"Polls consistently show that around 70-80% of Americans believe in the existence of Heaven, Hell, Satan, and angels. And let’s not even discuss whether the majority of Muslims think of Allah as a “ground of being” rather than as a disembodied ruler who tells them how to behave. [2]"

Of course, when discussing religious beliefs, critics should not simply assume a theist holds a particular interpretation of religion.

Free will

Free will is a common panacea for logical and ethical problems for God. Fundamentalism will offer a very small amount of it and more liberal christians will grant much more. But they can only grant so much. Our free will has to be limited to decisions that are beneath the abilities of God or God becomes unnecessary. But, if God’s knowledge remains so far beyond ours that we can’t understand it, then how do we evaluate it? If we can’t evaluate it, how do we know we are not being led by an evil being? Statements of God being good will always require an a priori statement of its goodness. (Common fallacious arguments involving Begging the question, such as saying "the god of my religion is good because he says so, and he wouldn't lie because he is good", don't count as a reasonable argument; the same goes for ones based on Circular reasoning, such as saying "Scriptures claim to be the word of a perfect god and they really are so, as they cannot tell lies because they are the word of this perfect god, who is proven to exist through these divinely accurate scriptures saying so.")

Decreasing God’s power reduces it to nothing

Either increasing our knowledge of good and evil or reducing God’s knowledge and abilities to the point where we can understand them, to a point where we can be confident that we can make moral judgments opens up the question of the morality of any action. If earthquakes and tornadoes are necessary for creation then God is not all powerful. Either God can command you to sacrifice your children, or you can override that command on moral grounds that you can describe using formal logic.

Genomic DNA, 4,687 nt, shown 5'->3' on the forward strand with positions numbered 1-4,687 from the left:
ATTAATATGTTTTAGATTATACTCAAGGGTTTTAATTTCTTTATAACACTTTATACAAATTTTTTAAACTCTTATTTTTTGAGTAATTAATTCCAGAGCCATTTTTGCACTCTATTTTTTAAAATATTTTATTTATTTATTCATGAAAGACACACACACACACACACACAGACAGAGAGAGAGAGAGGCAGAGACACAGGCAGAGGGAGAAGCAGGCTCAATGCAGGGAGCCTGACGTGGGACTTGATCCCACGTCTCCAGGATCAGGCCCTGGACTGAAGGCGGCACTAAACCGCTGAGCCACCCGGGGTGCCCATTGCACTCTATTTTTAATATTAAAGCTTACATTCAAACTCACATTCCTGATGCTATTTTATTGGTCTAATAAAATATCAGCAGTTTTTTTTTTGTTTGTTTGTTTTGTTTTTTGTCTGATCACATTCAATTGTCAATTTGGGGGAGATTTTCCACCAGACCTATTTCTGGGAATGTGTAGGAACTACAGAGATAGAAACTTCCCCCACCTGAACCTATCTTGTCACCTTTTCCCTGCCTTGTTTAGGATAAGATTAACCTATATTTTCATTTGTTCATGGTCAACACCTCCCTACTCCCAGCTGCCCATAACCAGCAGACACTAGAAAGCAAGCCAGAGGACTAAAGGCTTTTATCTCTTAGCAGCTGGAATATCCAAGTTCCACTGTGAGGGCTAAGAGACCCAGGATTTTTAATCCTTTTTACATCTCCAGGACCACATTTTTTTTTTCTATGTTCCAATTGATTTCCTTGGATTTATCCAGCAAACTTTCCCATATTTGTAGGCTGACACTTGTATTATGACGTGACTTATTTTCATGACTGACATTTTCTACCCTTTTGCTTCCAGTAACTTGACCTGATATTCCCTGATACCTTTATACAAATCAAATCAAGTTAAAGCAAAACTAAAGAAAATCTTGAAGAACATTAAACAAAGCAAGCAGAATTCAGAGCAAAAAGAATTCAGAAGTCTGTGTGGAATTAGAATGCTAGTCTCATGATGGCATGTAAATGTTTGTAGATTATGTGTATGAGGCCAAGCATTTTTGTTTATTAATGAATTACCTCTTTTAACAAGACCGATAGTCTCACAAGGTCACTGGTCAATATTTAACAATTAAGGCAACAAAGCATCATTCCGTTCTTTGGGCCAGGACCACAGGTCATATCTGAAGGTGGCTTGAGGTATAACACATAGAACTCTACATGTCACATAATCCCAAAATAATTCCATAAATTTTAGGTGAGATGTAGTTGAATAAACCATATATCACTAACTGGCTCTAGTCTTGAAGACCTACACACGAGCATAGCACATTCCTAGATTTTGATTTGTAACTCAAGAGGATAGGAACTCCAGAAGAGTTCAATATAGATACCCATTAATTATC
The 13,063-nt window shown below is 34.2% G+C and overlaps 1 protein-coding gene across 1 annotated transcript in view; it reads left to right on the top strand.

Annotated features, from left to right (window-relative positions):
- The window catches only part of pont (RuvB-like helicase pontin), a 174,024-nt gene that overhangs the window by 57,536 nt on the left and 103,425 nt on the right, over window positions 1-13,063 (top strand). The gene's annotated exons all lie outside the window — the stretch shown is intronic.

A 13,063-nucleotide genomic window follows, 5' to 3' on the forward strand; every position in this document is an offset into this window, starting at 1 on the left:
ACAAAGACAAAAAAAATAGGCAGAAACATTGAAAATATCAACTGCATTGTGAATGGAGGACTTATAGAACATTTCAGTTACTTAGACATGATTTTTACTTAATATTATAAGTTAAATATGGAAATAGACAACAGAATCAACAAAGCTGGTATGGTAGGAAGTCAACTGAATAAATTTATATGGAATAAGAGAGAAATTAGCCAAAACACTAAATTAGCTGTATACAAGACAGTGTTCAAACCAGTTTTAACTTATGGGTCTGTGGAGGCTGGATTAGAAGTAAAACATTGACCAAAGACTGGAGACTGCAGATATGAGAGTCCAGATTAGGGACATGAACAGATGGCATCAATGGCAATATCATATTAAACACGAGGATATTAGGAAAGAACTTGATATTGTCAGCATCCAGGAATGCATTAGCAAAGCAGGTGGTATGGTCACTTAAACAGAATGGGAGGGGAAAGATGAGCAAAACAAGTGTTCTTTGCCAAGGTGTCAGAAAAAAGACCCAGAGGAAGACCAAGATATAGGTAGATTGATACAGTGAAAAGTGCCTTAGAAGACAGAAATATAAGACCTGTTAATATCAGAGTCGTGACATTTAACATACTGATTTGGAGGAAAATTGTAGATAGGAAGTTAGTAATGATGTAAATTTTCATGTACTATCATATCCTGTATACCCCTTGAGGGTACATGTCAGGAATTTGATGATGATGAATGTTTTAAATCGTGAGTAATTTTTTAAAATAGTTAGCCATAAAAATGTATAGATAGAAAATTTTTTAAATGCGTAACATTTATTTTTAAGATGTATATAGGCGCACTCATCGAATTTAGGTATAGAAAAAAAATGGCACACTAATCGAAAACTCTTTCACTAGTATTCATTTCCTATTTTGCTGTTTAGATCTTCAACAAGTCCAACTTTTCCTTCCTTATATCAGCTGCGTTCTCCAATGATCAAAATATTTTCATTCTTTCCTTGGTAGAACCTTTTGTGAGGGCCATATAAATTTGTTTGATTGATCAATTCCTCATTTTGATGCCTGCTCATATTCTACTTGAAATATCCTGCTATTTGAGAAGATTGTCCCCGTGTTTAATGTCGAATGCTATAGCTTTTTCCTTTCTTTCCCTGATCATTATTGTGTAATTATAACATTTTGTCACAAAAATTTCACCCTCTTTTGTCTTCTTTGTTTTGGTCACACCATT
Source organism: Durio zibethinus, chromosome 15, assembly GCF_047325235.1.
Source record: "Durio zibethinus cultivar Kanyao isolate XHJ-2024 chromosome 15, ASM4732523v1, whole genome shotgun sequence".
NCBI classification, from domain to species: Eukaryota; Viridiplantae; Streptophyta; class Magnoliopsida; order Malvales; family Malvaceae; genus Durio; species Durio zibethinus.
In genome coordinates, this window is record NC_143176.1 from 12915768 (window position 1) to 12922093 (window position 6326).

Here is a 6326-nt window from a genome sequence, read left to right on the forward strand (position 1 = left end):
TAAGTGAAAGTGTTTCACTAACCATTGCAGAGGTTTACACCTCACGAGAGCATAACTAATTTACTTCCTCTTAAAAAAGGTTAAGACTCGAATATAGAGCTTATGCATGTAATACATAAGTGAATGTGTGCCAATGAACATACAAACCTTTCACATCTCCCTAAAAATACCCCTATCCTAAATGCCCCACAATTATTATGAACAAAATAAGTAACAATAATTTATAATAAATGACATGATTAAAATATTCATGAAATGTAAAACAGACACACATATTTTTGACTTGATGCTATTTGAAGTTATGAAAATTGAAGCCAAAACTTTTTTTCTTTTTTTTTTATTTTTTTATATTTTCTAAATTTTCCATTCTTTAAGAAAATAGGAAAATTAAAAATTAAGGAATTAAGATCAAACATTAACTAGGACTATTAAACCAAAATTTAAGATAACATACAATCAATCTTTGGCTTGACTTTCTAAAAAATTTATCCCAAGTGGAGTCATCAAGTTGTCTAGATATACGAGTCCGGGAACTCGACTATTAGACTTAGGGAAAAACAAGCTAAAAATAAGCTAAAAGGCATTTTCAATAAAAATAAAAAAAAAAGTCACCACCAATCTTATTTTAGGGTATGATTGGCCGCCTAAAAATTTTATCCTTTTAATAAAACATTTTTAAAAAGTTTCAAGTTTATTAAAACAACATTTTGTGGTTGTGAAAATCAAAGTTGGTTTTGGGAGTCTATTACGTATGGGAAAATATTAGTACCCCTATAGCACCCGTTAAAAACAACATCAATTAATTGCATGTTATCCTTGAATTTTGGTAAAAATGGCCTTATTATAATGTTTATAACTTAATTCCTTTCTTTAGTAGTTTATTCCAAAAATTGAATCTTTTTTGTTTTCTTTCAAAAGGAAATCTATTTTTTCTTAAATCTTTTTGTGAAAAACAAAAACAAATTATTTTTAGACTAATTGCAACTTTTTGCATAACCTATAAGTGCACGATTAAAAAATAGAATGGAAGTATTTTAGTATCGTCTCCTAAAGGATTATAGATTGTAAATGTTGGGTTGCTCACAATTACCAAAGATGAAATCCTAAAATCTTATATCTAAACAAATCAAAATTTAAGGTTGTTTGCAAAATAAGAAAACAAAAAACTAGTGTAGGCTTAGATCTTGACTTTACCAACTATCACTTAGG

This is the line. Either we have the ability to determine what is right and how to live our lives, or God has complete power over us. Anything in between is a god that may or may not be getting it right. Above the line, where God’s powers are beyond our knowledge and comprehension, all of the standard arguments apply. Below the line, in a deistic, pantheistic world where God or gods are subject to laws that we can comprehend, or even if god is a race of intelligent super-aliens, arguments are based on a human level of understanding of cause and affect and are essentially no different than an atheist worldview.

References

  1. [1]
  2. [2]

External links

Atheism and the Basis of Morality, Stephen Maitzen

How the problem of evil uncloaks Christianity’s total moral bankruptcy, Martin Wagner


v · d Common objections to atheism and counter-apologetics
Personal   Why are you trying to tear down other people's faith? · Why can't everyone just have their own beliefs? · What are your qualifications? · Atheists believe in nothing · You are a communist · Why do atheists inspire such hatred? · That's not my God
Religious   That's not in my Bible · They're not true Christians · You just want to sin · Atheists know there is a God · It takes more faith to disbelieve than it does to believe · God doesn't believe in atheists · Science is a faith · Atheism is a religion · Atheists worship materialism · Hypocrisy of celebrating religious holidays · Atheism is based on faith · Religious belief is beneficial
Science and logic   You can't prove God doesn't exist · Science can't touch god · God can't be defined · So you think we came from nothing / pondsoup / monkeys? · If God didn't create everything, who did? · That might be true for you, but its not true for me · Religion is another way of knowing · Apologetics and dinosaurs